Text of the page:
Pirates who prowled and pilfered along the North Carolina coast sought treasure chests filled with silver and gold. Meh. We can discover even more priceless finds in an old family recipe box.
Browsing the contents of a passed-down recipe box is akin to flipping through the family photo album. It conjures up memories and gives us glimpses into how we used to live and eat. Unlike old photos, however, classic recipes are repeatable history. We can still bake the pie that sweet old so-and-so made and enjoy a bite of time travel.
Inside a recipe box, we find 3-by-5 cards covered with the handwriting that once signed our birthday and report cards. We unfold old light-bill envelopes on which someone jotted notes so brief and random that they resemble cryptic code. We come across clippings from newspapers, magazines, and the backs of packages, held together by yellowed Scotch tape. There are recipes for dishes someone made with enough pride to warrant writing them down, or intended to fix at a later date — chronicles of accomplishments and aspirations. Family recipe boxes are accidental archives of everyday lives, time capsules filled by people we sure do miss.
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Sometimes the recipe box is no box at all, but a sheaf of papers slipped inside a book or coffee can. One of my dearest possessions is my Mama Madge’s recipe “box,” which is her collection slipped into a plastic bag that once held a pound of dried pinto beans. Both say much about how a busy housewife in the mountains of North Carolina fed her family.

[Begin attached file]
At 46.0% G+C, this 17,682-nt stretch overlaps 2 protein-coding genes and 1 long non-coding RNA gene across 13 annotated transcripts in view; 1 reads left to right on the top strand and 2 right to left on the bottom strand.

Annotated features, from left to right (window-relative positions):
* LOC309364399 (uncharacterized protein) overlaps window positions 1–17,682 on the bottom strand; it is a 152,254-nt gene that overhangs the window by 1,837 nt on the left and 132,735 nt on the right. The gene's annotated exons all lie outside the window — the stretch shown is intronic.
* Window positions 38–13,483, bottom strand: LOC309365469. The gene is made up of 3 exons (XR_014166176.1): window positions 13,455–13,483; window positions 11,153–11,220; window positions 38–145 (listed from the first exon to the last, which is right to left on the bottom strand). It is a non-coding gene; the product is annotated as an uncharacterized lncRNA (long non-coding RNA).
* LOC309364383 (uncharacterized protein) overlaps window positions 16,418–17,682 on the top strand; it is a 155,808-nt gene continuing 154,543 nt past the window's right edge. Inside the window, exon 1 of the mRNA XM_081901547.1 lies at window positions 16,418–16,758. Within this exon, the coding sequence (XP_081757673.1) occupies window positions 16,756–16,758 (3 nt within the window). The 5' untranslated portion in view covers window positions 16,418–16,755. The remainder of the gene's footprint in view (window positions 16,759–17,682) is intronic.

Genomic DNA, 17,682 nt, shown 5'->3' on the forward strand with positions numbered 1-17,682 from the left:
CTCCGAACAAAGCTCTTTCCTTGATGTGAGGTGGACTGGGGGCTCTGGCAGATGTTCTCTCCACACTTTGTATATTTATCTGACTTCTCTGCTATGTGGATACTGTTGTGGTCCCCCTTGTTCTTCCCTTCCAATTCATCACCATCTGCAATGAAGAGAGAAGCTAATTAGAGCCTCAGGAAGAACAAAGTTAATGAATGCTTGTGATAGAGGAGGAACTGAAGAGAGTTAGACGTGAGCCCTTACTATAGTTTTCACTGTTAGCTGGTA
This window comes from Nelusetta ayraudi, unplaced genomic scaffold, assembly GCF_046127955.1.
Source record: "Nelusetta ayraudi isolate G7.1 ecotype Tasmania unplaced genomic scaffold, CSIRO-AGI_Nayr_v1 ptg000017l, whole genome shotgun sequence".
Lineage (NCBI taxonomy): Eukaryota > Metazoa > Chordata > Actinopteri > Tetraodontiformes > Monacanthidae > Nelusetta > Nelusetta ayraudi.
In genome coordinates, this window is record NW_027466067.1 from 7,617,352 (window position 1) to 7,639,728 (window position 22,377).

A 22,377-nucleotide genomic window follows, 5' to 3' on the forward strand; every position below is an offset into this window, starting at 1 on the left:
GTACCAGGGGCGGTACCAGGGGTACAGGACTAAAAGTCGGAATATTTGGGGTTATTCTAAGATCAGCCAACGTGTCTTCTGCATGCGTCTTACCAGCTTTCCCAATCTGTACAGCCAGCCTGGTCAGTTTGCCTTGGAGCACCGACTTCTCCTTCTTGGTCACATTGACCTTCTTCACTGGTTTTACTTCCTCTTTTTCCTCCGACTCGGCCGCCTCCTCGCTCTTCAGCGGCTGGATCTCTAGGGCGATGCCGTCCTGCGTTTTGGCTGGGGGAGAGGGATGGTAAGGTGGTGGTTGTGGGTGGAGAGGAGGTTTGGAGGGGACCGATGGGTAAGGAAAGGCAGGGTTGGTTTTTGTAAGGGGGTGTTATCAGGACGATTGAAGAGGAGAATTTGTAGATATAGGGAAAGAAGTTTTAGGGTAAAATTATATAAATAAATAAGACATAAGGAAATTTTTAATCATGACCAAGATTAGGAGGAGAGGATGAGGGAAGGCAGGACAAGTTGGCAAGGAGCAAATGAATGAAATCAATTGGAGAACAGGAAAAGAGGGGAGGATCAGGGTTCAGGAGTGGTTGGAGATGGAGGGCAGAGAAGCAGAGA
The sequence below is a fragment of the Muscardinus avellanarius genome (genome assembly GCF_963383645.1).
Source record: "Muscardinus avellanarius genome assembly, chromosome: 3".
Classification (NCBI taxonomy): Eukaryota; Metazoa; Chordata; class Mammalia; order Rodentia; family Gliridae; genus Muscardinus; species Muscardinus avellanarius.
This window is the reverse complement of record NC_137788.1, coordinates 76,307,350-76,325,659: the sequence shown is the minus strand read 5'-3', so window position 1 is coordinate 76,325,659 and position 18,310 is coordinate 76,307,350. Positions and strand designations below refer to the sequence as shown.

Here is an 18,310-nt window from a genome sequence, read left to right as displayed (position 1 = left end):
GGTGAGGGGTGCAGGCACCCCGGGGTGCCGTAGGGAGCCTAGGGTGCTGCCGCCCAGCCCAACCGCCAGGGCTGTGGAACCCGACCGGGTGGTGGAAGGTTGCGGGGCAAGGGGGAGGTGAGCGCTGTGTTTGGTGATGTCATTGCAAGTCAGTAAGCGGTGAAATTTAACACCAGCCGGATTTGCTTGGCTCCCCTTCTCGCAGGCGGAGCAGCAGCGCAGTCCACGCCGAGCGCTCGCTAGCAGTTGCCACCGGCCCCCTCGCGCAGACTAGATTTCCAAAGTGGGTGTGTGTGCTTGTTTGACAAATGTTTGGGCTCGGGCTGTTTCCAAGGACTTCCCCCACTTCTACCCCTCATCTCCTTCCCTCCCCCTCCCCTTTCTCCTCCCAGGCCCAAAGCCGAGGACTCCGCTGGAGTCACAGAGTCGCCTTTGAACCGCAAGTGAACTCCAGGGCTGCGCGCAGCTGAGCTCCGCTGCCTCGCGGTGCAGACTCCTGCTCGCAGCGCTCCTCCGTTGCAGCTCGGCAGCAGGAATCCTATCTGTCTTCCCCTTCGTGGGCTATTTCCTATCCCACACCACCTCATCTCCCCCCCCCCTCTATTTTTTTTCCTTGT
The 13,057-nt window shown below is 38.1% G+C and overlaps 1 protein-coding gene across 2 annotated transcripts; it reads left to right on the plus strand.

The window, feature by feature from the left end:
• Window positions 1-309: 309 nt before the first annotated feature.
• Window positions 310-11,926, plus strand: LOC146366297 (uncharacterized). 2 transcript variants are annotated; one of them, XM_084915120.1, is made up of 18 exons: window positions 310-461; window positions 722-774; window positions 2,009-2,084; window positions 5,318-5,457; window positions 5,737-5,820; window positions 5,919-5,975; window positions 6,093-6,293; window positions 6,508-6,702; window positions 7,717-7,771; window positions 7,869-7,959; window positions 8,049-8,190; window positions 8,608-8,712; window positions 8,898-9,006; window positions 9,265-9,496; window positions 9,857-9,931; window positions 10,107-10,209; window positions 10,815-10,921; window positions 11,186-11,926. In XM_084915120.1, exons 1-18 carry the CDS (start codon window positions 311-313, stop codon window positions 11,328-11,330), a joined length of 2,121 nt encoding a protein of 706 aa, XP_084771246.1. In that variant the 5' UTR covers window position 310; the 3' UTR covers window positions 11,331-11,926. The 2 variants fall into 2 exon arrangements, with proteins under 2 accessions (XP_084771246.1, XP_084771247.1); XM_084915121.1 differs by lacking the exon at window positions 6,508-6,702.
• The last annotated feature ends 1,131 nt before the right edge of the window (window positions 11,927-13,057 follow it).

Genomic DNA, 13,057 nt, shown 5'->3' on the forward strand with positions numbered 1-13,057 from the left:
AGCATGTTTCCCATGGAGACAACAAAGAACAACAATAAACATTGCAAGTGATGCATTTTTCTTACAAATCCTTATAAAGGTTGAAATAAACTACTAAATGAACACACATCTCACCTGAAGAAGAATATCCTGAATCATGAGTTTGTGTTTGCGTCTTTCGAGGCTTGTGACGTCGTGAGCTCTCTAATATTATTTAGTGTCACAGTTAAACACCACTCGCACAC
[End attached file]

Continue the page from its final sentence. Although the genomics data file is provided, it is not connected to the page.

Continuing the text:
At the base of the bag is a little notebook. The first entries are in the neat handwriting of a new bride who dreamed of ferrying recipes from her mama and aunts into her own household. Next came quickly scribbled recipes for baby formula made with Pet milk, Karo syrup, and liquid vitamins.
Later, the notebook was abandoned, and the bag filled with a time lapse of her recipes through 50-plus years of marriage. Dishes range from an era when nearly everything was homegrown and put up (such as Pickle Beans, which took weeks to ferment) to the advent of convenience ingredients (such as Cherry Yum Yum, made with canned pie filling and Cool Whip). There are recipe cards from sisters-in-law, Sunday school classmates, and neighbors, each of whom took the time to share a recipe that not only promised something good to eat, but also conveyed deep affection and camaraderie in their kitchens and communities — equal parts recipe card, greeting card, and calling card.
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This is not to say that every recipe in a family collection is a keeper (though they should be kept nonetheless). Chuckles ensue when we find a recipe for something we can’t imagine anyone ever wanting to eat. Maybe it’s a mystery casserole that’s the very definition of glop. Or a Jell-O mold encasing animal, vegetable, and mineral, all at once. The misses, as well as the hits, belong in our culinary genealogy. We owe it to our descendants to take up pen and paper to add our own entries to the family recipe box. Pen and paper. Not pin and post.
It might be more organized to collate recipes on a laptop or the Web, but no one will ever ooh and ahh their way through an heirloom hard drive. You can’t Google recipes that feel like messages from a covered-dish family reunion in the Great Beyond. Will an old iPhone ever cough up the recipe for Aunt Jean’s German chocolate cake? The one where she reveals her secret ingredient — in her own handwriting, for veracity?
Nope. That treasure belongs to you, the trustee of the recipe box. Some pirate (or your sorry sister) might have gotten the silver, but you took the cake.
Our State’s recipe developer, Lynn Wells, shared her family recipe box with us. Find out what’s inside at ourstate.com/recipe-box.
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